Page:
Why Movie Theater Popcorn Isn’t the Healthy Choice
The calories in movie popcorn servings will surprise you.
The government wants us to know the calories and other nutrition info of movie theater popcorn. According to the Los Angeles Times, “a provision in the federal healthcare law stipulates that restaurant chains with at least 20 U.S. locations must provide the calorie content of menu items,” and now the Food and Drug Administration says it intends to apply the provision to “concession stands, including those at theaters.”
You’ve probably gotten used to seeing those nutrition info posters at fast food restaurants that list the calories and fat content of burgers, shakes, and buckets of fried chicken. But will being confronted by the truth at the movie theater concession stand stop us from showering more butter on our already calorie-laden bucket of popcorn? Possibly—especially with the numbers below staring us in the face.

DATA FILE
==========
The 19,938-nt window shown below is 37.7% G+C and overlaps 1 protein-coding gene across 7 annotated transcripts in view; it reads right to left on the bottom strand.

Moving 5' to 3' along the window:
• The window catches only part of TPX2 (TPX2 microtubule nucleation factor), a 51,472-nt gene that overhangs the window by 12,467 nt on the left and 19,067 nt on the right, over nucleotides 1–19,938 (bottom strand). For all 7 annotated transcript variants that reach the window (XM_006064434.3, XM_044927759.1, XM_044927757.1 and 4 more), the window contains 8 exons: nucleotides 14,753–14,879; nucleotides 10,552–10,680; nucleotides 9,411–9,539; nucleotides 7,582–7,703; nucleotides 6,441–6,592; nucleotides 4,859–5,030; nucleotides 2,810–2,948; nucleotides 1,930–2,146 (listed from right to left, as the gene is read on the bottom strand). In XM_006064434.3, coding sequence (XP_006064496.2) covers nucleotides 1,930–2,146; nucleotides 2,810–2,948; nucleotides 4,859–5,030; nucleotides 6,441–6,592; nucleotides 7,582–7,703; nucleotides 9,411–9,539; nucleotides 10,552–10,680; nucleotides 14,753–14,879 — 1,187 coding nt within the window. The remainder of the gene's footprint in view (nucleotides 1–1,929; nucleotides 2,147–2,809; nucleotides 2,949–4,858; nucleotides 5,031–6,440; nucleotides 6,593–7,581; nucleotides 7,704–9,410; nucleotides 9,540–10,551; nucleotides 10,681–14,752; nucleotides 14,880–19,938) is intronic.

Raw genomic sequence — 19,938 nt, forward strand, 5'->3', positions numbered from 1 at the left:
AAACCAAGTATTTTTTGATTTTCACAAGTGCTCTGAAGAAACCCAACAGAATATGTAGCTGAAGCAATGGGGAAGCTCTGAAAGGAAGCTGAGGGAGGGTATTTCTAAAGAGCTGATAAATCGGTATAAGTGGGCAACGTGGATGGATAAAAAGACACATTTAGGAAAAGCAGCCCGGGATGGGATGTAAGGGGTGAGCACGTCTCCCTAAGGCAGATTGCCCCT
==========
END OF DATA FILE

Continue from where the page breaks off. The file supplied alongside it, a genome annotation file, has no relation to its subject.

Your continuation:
Shocking Numbers for Movie Theater Popcorn
According to the Center for Science in the Public Interest in Washington, the following are the staggering numbers for a large popcorn—without butter—at these national theaters:
Regal: 60 grams of saturated fat, 1,200 calories
AMC: 57 grams of saturated fat, 1,030 calories
Cinemark: 4 grams of fat, 910 calories (Cinemark pops its corn in canola oil)
Healthier Choices on the Horizon
Theater companies should take after AMC. While its popcorn may be a nutrition disaster, next month AMC theaters will start offering healthy choices at the snack stand. AMC’s new Smart MovieSnacks will include “fruit chips, popped corn chips, and trail mix.”
Considering that movie theaters “generate up to one-third of their revenue from selling popcorn, sodas and other snacks,” according to the Los Angeles Times, why not add healthy choices across the board? What about a big bucket of grapes for $10, or carrots and dip for $6? The theaters will never know until they try.